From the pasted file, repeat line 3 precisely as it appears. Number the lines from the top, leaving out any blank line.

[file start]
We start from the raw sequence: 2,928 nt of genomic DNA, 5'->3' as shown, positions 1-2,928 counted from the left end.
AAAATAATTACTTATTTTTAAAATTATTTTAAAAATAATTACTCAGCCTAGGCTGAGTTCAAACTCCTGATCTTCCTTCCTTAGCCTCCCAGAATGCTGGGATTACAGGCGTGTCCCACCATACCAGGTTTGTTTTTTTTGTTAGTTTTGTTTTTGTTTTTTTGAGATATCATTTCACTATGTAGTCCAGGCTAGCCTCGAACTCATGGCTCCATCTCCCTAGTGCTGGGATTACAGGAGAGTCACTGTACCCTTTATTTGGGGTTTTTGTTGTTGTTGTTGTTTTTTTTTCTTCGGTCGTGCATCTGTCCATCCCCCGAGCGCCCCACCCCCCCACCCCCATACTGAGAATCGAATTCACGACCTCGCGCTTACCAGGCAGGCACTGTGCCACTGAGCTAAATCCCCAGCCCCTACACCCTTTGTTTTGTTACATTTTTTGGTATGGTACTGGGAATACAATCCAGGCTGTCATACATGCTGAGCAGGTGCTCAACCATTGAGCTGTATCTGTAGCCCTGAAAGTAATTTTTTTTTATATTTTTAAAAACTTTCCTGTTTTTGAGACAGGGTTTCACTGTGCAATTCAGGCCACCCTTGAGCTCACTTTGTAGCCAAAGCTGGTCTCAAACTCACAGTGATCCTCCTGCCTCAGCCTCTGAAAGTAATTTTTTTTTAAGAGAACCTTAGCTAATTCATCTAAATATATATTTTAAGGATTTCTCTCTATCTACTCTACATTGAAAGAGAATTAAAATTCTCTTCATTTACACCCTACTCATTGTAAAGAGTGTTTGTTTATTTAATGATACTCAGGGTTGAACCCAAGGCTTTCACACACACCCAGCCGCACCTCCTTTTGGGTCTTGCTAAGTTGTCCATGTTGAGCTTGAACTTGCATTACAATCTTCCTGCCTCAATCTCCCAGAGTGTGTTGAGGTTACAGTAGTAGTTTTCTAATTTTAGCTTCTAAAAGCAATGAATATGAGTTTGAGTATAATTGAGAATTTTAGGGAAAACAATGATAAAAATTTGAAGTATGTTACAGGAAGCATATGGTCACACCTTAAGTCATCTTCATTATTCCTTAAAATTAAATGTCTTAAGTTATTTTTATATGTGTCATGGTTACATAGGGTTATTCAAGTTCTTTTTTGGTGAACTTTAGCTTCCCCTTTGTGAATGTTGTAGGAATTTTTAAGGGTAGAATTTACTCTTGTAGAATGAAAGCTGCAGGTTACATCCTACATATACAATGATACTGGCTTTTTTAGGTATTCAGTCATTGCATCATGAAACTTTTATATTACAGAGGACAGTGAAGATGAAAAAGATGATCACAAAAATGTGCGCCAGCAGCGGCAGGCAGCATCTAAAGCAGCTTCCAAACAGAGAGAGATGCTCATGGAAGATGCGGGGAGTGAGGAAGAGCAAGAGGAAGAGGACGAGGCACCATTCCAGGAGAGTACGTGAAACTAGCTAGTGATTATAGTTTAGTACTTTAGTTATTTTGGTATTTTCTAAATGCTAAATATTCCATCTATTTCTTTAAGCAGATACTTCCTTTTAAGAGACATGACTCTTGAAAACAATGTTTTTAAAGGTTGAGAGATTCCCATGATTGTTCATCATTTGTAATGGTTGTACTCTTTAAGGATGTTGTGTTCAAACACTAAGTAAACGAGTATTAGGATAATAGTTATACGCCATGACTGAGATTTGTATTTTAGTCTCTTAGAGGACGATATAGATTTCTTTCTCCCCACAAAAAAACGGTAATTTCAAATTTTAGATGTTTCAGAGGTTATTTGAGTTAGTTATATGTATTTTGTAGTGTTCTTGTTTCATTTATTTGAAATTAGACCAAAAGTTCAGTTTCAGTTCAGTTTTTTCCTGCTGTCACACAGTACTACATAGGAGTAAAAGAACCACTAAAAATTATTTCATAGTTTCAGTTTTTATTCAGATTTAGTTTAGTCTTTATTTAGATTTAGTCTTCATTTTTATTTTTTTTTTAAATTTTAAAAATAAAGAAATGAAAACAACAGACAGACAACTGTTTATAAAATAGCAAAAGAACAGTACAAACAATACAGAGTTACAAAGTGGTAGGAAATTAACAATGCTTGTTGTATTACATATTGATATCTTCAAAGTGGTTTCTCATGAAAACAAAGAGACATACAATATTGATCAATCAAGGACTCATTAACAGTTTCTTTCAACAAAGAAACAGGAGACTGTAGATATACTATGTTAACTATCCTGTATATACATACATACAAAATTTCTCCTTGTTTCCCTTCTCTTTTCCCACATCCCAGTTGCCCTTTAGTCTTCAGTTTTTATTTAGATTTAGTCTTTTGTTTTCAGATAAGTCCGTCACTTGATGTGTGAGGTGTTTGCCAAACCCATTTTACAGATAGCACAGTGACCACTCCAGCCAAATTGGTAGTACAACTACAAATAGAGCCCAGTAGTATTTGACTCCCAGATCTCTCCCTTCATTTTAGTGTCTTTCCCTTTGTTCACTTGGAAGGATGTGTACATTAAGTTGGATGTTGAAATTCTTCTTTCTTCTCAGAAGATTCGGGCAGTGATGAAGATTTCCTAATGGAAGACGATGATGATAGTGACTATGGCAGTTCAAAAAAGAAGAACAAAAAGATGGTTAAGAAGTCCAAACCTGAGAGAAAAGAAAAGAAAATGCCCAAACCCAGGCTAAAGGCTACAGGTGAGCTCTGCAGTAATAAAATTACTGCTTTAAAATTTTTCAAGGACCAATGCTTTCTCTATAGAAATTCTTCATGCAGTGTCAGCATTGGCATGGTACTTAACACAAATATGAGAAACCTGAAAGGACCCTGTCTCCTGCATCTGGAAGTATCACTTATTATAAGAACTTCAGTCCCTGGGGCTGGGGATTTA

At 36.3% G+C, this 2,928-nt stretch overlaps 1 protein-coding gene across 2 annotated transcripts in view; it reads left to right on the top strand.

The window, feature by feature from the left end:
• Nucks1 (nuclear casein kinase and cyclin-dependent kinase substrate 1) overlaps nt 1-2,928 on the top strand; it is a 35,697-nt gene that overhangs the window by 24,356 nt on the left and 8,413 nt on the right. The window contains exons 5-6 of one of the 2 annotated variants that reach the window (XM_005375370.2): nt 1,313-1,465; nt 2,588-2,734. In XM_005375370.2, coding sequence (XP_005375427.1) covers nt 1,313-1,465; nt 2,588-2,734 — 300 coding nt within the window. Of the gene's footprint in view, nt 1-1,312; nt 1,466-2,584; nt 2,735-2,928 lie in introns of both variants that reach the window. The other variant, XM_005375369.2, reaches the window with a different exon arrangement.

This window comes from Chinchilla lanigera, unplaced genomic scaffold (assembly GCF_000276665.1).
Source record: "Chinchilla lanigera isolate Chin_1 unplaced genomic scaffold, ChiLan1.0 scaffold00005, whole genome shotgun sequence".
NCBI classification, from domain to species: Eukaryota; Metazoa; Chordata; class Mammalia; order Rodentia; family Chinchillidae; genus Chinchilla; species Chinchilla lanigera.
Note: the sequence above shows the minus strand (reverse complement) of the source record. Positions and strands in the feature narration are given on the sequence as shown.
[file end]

At 36.3% G+C, this 2,928-nt stretch overlaps 1 protein-coding gene across 2 annotated transcripts in view; it reads left to right on the top strand.